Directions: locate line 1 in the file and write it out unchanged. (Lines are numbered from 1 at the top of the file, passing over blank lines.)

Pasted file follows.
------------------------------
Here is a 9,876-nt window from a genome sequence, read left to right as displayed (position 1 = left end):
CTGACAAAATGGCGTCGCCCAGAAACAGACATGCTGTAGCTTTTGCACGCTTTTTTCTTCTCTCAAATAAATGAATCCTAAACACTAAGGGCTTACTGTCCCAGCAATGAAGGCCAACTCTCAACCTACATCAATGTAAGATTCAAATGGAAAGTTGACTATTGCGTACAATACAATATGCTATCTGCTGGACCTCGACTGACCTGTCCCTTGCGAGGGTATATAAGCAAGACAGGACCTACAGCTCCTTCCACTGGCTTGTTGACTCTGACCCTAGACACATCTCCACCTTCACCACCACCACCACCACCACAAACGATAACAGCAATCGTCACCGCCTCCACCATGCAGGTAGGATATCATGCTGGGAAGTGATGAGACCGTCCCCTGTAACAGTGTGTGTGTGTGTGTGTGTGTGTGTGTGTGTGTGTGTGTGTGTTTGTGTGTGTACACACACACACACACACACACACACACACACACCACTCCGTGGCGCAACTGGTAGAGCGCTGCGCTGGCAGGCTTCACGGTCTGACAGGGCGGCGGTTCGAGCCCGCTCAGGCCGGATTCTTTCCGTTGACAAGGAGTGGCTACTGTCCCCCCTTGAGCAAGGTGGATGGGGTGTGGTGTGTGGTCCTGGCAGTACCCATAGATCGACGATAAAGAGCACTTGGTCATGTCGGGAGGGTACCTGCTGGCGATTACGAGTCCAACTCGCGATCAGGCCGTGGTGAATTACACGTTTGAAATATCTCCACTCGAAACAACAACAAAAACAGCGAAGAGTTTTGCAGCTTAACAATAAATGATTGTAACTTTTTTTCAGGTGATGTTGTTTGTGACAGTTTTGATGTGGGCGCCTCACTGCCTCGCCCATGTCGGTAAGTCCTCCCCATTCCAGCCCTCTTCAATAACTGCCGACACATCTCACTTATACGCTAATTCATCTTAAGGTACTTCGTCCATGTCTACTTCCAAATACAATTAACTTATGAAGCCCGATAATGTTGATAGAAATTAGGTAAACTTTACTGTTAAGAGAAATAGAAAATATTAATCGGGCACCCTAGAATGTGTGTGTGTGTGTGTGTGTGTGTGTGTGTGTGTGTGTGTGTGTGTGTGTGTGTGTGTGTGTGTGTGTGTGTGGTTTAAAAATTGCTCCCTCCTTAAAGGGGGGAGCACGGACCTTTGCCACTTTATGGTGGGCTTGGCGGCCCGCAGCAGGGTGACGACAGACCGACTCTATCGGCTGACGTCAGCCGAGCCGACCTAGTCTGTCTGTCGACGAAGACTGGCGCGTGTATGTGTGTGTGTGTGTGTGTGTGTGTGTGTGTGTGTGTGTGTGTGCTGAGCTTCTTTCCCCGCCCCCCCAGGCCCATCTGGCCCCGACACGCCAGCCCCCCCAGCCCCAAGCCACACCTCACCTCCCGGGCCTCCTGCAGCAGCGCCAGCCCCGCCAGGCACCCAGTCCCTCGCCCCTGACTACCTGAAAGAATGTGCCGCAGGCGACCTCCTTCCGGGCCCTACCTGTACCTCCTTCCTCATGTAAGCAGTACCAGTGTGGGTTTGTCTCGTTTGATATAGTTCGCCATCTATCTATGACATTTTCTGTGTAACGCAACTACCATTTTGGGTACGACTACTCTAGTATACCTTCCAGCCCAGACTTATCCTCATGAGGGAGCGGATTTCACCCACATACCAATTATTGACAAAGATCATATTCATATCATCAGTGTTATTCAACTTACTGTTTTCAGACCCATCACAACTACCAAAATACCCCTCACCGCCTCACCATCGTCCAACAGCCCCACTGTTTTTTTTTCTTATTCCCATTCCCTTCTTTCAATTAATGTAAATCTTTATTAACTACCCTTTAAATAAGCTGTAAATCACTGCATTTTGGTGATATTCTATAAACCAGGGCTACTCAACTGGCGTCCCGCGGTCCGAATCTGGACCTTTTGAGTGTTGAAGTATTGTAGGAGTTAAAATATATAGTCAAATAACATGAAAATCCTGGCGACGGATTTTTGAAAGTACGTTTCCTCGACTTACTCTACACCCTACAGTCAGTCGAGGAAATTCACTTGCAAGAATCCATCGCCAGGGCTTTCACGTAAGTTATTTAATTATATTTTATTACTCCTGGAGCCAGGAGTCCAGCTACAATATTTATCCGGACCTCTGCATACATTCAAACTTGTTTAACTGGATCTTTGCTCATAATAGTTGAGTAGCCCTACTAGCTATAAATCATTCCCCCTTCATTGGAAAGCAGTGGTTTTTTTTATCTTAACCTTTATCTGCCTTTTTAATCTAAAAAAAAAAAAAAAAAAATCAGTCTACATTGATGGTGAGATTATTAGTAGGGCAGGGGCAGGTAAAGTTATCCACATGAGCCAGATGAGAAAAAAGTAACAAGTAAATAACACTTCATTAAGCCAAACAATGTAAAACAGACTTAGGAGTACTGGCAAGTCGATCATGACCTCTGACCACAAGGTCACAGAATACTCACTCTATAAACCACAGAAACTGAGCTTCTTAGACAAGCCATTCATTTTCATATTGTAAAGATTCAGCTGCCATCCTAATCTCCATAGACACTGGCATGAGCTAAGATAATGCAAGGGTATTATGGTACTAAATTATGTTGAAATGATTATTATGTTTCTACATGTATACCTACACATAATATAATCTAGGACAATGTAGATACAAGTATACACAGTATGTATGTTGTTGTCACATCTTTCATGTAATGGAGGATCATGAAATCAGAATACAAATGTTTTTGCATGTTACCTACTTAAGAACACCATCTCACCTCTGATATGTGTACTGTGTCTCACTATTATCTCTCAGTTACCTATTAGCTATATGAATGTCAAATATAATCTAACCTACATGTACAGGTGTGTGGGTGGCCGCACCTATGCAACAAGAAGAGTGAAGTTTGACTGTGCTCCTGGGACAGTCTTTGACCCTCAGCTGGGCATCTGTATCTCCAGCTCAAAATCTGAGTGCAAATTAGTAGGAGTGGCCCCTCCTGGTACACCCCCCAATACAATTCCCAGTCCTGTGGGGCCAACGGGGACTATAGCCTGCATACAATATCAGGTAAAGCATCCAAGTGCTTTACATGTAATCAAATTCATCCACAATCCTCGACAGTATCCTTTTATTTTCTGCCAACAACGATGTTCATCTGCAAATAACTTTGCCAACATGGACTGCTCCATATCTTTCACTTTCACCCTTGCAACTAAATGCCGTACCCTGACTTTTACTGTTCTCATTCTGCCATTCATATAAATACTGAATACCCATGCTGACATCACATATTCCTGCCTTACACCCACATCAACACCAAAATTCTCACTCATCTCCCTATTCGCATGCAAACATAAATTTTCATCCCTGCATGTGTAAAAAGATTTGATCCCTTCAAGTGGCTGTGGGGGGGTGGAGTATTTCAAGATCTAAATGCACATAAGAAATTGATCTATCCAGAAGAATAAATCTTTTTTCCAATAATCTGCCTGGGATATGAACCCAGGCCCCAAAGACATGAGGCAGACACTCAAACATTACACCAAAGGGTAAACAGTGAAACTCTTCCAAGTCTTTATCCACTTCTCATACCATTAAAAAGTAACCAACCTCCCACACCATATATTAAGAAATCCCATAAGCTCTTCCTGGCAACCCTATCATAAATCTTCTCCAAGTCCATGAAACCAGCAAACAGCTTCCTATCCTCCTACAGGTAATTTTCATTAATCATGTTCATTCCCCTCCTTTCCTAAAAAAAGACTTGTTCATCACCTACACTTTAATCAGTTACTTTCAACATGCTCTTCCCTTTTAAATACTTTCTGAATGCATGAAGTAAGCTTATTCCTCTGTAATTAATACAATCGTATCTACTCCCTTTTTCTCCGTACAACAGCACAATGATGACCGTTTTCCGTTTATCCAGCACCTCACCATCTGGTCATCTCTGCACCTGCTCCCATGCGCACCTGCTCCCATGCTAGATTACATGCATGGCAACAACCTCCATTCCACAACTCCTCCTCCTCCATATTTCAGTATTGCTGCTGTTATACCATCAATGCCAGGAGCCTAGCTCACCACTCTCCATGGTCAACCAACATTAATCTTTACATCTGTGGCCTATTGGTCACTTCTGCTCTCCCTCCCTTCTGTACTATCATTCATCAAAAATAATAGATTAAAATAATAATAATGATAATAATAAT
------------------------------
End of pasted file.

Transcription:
Here is a 9,876-nt window from a genome sequence, read left to right as displayed (position 1 = left end):